Getty
Leave a comment

NBCSN will continue its coverage of the 2016-17 campaign tonight when the Washington Capitals host the Boston Bruins at 8:00 p.m. ET. If you want to watch the game online, you can do so here.

The Capitals put an end to their three-game losing streak by defeating the Buffalo Sabres in overtime on Monday night, but the biggest thing that came out of that game was coach Barry Trotz’s criticism of Alex Ovechkin.

“If it’s going on again, then there’s not going to be a lot of power play and playing time,” Trotz said, per the Washington Post. “If my message is not getting through, then the only thing I have is really ice time.”

On Tuesday, Ovechkin, who has five minor penalties in his last three games, had a chance to respond to his coach’s comments.

“Obviously, I have to be on the ice and not in the penalty box,” Ovechkin said. “It’s a good thing we talk. It’s my mistakes, and I just have to handle it and don’t take those penalties.”

Washington’s captain seems to have taken the criticism in stride, and we’ll see if Trotz’s message gets through to him right away.

Beyond the Ovechkin story line, the Capitals have surprisingly had a difficult time scoring goals.

With names like Ovechkin, Evgeny Kuznetsov, Nicklas Backstrom, T.J. Oshie and company, you’d think that they’d be willing to fill the net with ease. Instead, Washington currently sits 23rd in goals for with 61.

They’ll be going head-to-head with the team that’s scored the same amount of goals, the Boston Bruins.

Boston’s inability to score with regularity was a little easier to predict than Washington’s, but they’re hoping that their latest 4-3 OT win over the Panthers will give them a spark.

“A few more guys are feeling [better] about their games, and know that we’re capable of putting a crooked number up like that. It bodes well moving forward,” said David Backes, per CSN New England. “But you can’t think that we’re going to relax after the effort that we put in. We’ve got to skill to those dirty areas and still get those second and third chances, and not take anything off during those opportunities. It’s got to go to the back of the net.”

One Bruin who isn’t struggling, is David Pastrnak. The 20-year-old has been one of the pleasant surprises of the 2016-17 season.

He’s already scored 15 goals in 21 games, which puts him on pace to find the back of the net an incredible 55 times.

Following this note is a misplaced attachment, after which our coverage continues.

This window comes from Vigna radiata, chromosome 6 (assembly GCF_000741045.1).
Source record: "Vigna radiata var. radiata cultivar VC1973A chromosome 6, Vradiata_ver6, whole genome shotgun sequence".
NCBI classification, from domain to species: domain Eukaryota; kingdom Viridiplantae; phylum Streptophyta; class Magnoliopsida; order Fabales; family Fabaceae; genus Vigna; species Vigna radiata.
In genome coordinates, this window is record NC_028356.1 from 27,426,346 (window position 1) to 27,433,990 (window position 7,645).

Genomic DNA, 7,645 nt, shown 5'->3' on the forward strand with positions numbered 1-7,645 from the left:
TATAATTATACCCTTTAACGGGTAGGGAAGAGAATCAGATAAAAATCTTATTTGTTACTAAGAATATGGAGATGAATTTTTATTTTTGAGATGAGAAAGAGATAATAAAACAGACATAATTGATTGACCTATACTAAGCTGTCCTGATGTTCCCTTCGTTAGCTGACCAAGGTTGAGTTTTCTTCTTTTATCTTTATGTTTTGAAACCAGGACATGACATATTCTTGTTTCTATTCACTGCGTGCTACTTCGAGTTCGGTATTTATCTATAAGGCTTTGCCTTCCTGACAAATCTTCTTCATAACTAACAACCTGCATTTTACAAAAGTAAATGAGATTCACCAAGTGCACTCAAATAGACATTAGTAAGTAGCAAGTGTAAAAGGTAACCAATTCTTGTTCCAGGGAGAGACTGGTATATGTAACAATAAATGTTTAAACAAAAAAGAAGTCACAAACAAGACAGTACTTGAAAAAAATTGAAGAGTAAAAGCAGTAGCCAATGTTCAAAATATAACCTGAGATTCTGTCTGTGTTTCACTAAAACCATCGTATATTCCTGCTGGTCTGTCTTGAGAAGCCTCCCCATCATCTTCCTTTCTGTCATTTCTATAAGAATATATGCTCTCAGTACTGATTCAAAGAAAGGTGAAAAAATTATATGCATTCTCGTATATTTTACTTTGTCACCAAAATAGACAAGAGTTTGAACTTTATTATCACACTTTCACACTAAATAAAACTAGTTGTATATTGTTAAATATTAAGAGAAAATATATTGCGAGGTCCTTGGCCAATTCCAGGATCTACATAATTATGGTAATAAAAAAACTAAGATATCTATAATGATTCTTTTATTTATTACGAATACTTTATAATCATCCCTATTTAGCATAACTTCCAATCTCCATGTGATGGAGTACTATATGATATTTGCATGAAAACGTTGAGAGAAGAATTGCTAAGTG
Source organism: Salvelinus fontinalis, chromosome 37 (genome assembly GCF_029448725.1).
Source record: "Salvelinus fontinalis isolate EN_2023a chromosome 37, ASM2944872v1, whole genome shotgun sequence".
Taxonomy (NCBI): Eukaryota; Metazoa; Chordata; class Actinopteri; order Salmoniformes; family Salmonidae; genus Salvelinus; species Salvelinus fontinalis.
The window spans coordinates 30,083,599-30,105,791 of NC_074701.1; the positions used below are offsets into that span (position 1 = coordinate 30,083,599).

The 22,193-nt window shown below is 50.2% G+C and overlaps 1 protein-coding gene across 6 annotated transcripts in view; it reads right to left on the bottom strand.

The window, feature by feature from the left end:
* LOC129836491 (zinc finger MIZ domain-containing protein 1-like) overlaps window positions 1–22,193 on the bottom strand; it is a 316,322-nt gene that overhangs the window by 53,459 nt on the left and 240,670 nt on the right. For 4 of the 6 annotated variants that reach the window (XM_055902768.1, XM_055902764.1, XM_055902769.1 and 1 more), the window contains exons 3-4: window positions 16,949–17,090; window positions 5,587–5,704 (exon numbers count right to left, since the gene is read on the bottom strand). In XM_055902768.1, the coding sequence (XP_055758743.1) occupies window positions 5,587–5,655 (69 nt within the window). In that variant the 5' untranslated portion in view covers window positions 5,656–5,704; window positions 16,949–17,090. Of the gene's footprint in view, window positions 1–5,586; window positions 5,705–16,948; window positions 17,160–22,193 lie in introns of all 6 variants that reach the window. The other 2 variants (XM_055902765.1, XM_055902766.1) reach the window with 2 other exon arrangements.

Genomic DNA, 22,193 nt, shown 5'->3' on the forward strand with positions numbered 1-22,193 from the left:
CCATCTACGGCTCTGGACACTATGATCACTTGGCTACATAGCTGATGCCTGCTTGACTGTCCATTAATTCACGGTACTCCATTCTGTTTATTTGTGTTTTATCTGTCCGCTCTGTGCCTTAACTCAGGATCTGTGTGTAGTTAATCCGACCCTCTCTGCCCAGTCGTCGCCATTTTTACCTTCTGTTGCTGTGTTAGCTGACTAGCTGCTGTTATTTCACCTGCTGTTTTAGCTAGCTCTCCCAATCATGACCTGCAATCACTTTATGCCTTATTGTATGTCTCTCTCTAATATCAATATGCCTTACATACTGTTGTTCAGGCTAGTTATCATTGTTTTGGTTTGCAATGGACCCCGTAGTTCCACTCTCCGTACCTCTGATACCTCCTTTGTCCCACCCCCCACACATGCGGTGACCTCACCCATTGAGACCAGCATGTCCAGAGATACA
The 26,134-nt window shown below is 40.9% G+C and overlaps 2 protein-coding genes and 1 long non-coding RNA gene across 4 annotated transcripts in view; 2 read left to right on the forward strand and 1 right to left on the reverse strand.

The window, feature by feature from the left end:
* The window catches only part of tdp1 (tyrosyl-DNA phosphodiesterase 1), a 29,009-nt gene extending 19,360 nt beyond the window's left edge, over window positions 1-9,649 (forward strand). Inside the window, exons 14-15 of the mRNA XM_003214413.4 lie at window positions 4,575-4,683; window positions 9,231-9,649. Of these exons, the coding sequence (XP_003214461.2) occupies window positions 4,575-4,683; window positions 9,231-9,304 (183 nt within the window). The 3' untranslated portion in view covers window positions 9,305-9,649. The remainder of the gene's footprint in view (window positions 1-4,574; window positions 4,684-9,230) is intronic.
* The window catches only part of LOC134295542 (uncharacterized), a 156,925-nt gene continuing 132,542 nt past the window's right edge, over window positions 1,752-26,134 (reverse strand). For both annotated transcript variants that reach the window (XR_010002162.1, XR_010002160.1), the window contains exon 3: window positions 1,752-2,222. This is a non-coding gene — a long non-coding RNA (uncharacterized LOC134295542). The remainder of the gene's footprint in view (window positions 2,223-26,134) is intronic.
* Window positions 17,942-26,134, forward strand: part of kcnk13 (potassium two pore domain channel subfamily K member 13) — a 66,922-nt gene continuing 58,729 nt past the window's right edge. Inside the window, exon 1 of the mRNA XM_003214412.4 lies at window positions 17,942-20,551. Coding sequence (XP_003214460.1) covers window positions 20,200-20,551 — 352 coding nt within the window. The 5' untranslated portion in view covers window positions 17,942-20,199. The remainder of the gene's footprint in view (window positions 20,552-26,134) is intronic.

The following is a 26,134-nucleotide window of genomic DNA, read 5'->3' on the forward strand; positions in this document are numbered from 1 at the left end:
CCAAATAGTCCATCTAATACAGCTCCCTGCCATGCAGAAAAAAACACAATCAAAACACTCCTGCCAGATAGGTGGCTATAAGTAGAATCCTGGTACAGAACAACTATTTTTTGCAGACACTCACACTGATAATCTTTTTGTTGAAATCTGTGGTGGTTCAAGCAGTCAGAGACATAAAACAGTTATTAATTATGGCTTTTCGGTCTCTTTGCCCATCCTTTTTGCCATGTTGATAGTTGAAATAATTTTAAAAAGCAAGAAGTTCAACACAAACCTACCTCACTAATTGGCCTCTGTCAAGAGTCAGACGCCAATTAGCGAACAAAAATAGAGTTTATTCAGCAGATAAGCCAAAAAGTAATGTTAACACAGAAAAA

This should be a great one!

PHT Morning Skate: A beer named after Shayne Gostisbehere

ghost-bear
Conshohocken Brewing on Twitter
Leave a comment

–Flyers defenseman Shayne Gostisbehere took the league by storm last year and obviously, people noticed. Starting on Friday, he’ll have a beer named after him. The Conshohocken Brewery is coming out with the “Ghost Bear Golden Ale”. (Bardown)

–No one expected rookie Brandon Carlo to make the Bruins out of camp, but he’s been terrific in his first NHL season. Thanks to his reach and wingspan, he’s been able to be effective in his own zone. “The one thing is that he’s so long and his stick is so long, it gives him time to recover because as a young kid in the league you’re going to make a lot of mistakes. He has the ability to come back and recover,” said teammate Torey Krug. (CSN New England)

–The Pittsburgh Penguins have an interesting dilemma with the upcoming expansion draft. First, they need to figure out if they’ll keep eight skaters and one goalie or seven forwards, three defensemen and one goalie. Once that’s settled, the team will need to figure what to do with Marc-Andre Fleury and a youngster like Derrick Pouliot. ESPN’s Pierre LeBrun takes a closer look at their situation. (ESPN)

–Through 24 games, Avalanche forward Nathan MacKinnon has yet to pick up a single penalty minute. Some people might see that as a positive thing, but others might feel he’s too soft. So, which one is it? We know what MacKinnon thinks: “I’m being aggressive. I’m playing regularly, just not taking any minors. I think it’s a good thing. Usually I’m good for some roughing penalties and I’ve asked a couple guys to fight this year. I’m not trying to have zero penalty minutes,” said MacKinnon. (Denver Post)

–Injuries have hit the Tampa Bay Lightning pretty hard this year, but they have a bargaining chip named Ben Bishop. Is it time for them to trade him? Here are five reasons why they should.  (The Hockey News)

–The San Jose Sharks are having some fun on social media. Their latest hilarious video involves players guessing which teammate of theirs is depicted in a young fan’s drawing. It’s pretty funny: